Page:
Podcast: Episode 40 – Maths news with Sarah Shepherd

These are the show notes for episode 40 of the Travels in a Mathematical World Podcast. 40 is, in English, the only number whose constituent letters appear in alphabetical order. More about 40 from Number Gossip.

This week on the podcast I met Sarah Shepherd, PhD student at the University of Nottingham and Editor of iSquared Magazine and we discussed some maths news. Links to all the articles we mentioned are below.

British Science Festival
There was an active mathematics component at the recent British Science Festival. Information about the festival is available on the British Science Festival website. Read the BBC daily reporters log by Sue Nelson. Read “Simon Singh: My quest for a perfectly awful formula” in the Guardian.

Turing apology
Alan Turing has received a posthumous apology from the UK Government for the treatment he received for being gay. Read the apology on the Number 10 website, watch a BBC News video giving some background and listen to a short piece from the Today programme. You can read “How Alan Turing Finally Got a Posthumous Apology” by petition organiser John Graham-Cumming.
Guardian piece: “PM’s apology to codebreaker Alan Turing: we were inhumane“. BBC: “PM apology after Turing petition“. Alan Turing’s life and work was covered by Noel-Ann Bradshaw in podcast 21.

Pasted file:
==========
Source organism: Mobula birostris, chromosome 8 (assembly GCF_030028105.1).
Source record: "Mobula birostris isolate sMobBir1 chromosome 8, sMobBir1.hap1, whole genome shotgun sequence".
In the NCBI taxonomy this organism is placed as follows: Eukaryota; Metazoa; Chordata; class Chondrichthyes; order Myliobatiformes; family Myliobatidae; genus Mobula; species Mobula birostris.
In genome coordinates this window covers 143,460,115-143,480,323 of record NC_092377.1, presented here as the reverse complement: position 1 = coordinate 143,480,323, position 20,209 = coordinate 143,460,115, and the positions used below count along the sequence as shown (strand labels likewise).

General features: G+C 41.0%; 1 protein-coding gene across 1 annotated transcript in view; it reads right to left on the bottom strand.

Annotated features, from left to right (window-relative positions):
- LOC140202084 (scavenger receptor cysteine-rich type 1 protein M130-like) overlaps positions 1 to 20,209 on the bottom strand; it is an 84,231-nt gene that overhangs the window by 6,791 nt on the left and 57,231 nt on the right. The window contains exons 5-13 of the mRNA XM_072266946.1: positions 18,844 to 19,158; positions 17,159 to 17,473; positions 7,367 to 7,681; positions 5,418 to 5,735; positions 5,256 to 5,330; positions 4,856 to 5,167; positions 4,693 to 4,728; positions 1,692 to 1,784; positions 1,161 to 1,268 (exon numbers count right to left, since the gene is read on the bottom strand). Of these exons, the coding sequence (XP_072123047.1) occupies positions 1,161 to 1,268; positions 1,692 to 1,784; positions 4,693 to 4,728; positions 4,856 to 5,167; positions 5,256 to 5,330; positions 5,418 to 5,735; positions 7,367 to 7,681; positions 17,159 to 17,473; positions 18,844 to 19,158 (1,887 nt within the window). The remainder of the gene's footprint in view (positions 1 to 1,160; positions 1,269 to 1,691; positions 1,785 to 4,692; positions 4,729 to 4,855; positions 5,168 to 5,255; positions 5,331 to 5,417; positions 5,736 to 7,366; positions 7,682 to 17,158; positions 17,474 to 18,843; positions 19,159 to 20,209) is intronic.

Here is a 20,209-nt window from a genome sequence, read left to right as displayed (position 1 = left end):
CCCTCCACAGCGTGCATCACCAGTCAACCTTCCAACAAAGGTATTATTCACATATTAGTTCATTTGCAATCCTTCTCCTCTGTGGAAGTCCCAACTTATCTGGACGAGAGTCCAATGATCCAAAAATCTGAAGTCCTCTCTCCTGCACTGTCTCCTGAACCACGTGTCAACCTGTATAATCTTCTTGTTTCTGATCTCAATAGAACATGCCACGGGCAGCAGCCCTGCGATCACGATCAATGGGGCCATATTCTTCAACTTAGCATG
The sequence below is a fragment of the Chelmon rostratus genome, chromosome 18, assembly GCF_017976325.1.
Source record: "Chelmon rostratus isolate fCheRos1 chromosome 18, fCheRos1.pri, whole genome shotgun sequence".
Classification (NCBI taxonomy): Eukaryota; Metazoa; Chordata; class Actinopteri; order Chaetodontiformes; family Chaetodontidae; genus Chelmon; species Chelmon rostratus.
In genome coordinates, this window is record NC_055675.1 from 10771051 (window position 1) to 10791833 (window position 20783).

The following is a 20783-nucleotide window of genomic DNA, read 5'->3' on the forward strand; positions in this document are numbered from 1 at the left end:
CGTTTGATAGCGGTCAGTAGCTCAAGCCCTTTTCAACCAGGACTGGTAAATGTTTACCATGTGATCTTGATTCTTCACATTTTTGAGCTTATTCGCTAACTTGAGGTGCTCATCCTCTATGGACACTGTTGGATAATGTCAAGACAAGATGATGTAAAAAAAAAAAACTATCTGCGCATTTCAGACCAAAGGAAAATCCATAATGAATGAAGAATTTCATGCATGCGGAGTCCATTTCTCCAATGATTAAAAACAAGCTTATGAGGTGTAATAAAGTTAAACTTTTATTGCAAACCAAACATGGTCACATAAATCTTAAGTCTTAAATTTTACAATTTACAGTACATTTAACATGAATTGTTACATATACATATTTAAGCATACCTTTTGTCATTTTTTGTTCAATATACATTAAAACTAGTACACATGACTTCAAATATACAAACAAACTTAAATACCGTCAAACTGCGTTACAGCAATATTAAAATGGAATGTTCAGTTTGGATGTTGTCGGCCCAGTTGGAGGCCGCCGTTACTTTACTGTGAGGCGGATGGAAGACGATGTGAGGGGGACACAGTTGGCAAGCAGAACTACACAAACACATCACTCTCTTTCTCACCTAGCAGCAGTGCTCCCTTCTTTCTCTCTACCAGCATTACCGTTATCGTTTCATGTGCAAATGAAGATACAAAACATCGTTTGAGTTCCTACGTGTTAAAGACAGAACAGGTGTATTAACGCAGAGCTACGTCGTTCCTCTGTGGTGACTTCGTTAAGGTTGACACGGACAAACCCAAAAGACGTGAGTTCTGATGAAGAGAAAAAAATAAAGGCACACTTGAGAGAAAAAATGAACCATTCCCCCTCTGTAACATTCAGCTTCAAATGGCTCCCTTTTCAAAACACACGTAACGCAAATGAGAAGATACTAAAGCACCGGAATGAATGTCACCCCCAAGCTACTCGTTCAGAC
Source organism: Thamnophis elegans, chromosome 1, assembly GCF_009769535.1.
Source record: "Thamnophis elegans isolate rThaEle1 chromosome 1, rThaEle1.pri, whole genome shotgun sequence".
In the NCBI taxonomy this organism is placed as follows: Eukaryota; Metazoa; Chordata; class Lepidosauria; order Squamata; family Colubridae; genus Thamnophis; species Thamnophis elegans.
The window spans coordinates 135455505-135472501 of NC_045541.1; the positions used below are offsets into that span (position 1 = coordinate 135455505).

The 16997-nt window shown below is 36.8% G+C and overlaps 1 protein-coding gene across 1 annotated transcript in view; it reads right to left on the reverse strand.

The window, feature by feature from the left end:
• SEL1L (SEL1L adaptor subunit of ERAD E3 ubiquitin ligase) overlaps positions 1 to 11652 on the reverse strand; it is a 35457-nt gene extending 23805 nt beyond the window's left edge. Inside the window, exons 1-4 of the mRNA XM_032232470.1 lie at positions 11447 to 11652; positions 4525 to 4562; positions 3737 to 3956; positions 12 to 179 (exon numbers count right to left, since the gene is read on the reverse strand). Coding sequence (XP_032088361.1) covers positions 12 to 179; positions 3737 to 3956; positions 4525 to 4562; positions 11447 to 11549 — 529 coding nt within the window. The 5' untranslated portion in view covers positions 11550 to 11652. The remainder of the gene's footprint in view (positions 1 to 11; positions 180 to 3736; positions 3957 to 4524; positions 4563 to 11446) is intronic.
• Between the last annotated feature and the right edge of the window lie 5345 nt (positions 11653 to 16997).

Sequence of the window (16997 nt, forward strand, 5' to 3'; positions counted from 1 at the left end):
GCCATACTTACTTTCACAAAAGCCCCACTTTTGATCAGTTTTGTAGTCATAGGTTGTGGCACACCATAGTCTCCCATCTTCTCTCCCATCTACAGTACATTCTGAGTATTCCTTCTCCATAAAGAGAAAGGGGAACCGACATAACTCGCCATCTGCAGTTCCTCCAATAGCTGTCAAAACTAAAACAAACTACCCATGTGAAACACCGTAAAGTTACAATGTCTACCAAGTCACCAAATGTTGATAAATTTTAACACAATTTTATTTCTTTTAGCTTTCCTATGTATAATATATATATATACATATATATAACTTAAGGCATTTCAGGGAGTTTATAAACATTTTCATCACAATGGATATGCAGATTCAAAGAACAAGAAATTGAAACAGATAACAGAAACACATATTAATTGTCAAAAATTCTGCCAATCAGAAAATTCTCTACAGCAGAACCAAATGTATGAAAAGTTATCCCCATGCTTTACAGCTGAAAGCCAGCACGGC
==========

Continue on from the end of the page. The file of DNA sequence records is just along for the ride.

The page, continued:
First one trillion cases of congruent number search
Mathematicians have resolved the first one trillion cases of an ancient mathematics problem using “a clever technique for multiplying large numbers”. Read “Mathematicians Solve ‘Trillion Triangle’ Problem” at Science Daily.

Andy Burnham and exponential growth
UK Health Minister has been “taken to task” on the rules of exponential growth by a US blogger over swine flu projections. Read “Uncomfortable sums? Andy Burnham taken to task over his swine flu maths” at the Times Online and “UK Health Minister: exponentially dumb” at the Effect Measure blog.

Stephen Hawking awarded Presidential Medal of Freedom
President Obama has presented the Presidential Medal of Freedom to Stephen Hawking for “overcoming disability to push the boundaries of science”. Read “Obama presents presidential medal of freedom to 16 recipients” from the Guardian.